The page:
Example(s): Assume Julie, Lisa, and Rob want to incorporate a small broadcasting business--Minneapolis Cable News, Inc. Julie and Lisa transfer $200,000 in equipment to the business in return for 75 percent of the shares of stock. Because Rob is well known in the community and can bring in other investors, Minneapolis Cable News, Inc. gives Rob 25 percent of the shares of stock outright. Rob contributed nothing to the business, but it is expected that his name recognition as a shareholder will generate some interest in the community. This transaction will fail the Section 351 test because Julie and Lisa are the only ones who transferred property to the business and only owned 75 percent of the stock after the transfer.

If you exchange property for stock, what will be your basis in the stock?

In the simplest situation (i.e., an exchange under Section 351 of property solely for stock), your basis in the stock will be the same as your basis in the property transferred. This is referred to as a substituted basis. Likewise, if you're trying to place a value on your stock, refer to the value of the property you exchanged for it.

Example(s): Lou owns a building with a tax basis of $100,000. Today, it is worth $200,000. When Lou incorporates his bowling business, he transfers the building to his corporation in return for 50,000 shares of stock (the stock is worth $4 per share). Lou's basis in the stock will be $100,000 (since that was his basis in the building).

If, however, the exchange did not satisfy the requirements of Section 351 (in other words, you immediately recognized gain or loss), the basis of the stock would be its cost (i.e., the fair market value of the property given up) rather than your basis in the property. Furthermore, if you receive cash or "boot" in addition to the stock, this calculation becomes a bit more complicated.

What happens if there is a disproportionate receipt of stock?

In general, each shareholder should receive stock in proportion to the fair market value of the property he or she transferred. However, this is not always required by Section 351 as a condition for nonrecognition treatment. The regulations provide that the transaction may be recast "in accordance with its true nature." In other words, the transaction can be viewed as an initial proportionate issuance of stock, followed by an immediate transfer between the shareholders in the nature of a gift or compensation.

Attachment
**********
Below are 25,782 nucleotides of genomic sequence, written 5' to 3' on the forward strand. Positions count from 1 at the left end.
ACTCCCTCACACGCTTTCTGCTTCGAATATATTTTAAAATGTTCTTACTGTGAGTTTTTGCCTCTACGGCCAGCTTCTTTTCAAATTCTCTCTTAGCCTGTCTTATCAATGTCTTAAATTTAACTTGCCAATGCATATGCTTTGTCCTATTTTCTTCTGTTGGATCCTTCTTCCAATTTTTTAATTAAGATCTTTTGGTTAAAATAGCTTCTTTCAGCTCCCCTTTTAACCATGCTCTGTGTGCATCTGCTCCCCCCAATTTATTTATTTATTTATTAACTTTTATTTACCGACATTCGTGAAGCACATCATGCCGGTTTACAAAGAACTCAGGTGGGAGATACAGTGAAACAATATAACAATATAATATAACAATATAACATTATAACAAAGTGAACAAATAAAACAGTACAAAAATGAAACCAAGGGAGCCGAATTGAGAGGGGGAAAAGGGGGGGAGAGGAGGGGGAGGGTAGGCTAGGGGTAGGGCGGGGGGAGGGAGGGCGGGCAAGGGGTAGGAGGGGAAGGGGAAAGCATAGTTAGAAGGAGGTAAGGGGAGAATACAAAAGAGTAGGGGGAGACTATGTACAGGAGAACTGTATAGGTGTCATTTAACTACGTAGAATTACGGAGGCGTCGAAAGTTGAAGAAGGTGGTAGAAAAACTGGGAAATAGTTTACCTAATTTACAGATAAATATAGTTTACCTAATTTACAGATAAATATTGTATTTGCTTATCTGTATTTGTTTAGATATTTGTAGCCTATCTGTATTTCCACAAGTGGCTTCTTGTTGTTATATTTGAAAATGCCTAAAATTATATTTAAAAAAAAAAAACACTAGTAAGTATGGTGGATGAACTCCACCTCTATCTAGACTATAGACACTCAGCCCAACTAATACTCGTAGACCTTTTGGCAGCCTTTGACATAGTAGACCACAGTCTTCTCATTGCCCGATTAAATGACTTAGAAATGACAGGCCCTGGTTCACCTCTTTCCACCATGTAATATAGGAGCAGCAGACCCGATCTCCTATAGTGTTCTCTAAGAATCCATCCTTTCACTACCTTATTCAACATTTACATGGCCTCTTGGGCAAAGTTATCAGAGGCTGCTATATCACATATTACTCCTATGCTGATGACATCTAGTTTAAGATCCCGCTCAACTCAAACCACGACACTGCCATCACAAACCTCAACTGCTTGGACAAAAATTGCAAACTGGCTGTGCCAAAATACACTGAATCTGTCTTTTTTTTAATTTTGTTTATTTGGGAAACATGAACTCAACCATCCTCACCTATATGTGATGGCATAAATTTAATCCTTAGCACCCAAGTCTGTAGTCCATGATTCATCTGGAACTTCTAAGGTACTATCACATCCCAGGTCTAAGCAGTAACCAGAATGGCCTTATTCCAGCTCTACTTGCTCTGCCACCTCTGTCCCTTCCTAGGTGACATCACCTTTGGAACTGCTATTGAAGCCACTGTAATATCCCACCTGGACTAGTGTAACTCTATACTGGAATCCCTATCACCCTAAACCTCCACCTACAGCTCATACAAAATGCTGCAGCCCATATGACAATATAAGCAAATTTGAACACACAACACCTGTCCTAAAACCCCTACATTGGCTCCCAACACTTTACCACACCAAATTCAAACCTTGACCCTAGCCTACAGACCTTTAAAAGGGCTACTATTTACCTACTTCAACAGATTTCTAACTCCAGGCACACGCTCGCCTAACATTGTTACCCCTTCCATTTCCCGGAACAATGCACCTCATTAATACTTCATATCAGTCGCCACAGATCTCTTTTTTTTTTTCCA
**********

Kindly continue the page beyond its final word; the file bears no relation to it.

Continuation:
Example(s): Assume Bob and Emily transfer property of equal value to the newly formed Corbin Corporation. In exchange, Bob is given 60 shares of Corbin stock, and Emily is given 40 shares. The transaction may be treated as if Bob and Emily each initially received 50 shares of stock and then Emily transferred 10 shares to Bob. If Bob and Emily are related family members, then Emily's transfer may be treated as a gift to Bob (which could, in certain circumstances, be subject to gift tax). Alternatively, if Emily is indebted to Bob for services, Emily's "transfer" may be viewed as compensation (taxable income) to Bob or relief of indebtedness to Emily.

If you create a corporation and transfer property to it in exchange for stock, what are the tax consequences to the corporation?

Section 351 mandates that a controlled corporation will not recognize gain if it transfers only stock or securities to a shareholder in return for property. If the shareholder is given appreciated property, however, the corporation will recognize gain (but not loss).

As for the holding period, the corporation can tack on the transferor's holding period for each of the assets transferred to the corporation under Section 351.

What basis will the corporation take in the property received?

Corporation basis allocated among assets

The corporation assumes a substituted basis in the assets received as a result of a Section 351 transaction, calculated as the sum of (1) the transferor's basis in the property and (2) any gain recognized by the transferor. In those cases where multiple assets are transferred to a corporation in return for stock, experts disagree regarding how basis should be allocated among the assets. Therefore, it would be wise for you to consult an accountant or other financial professional in such cases.

Example(s): Assume Emily transfers a piece of equipment with a basis of $10,000 and a fair market value of $10,000 to her new corporation, and then transfers another asset with a basis of $20,000 and a fair market value of $50,000 to the corporation at the same time. She transfers these two items in return for stock, receiving a $30,000 basis in the stock. The question is: Does the corporation assume a $10,000 basis in one asset and a $20,000 basis in the other asset, or does it divide the aggregate $30,000 basis between the two assets in proportion to their fair market values? Although it seems reasonable to step into the shoes of the transferor regarding basis, it would be wise to consult an experienced accountant or tax advisor to make a final determination.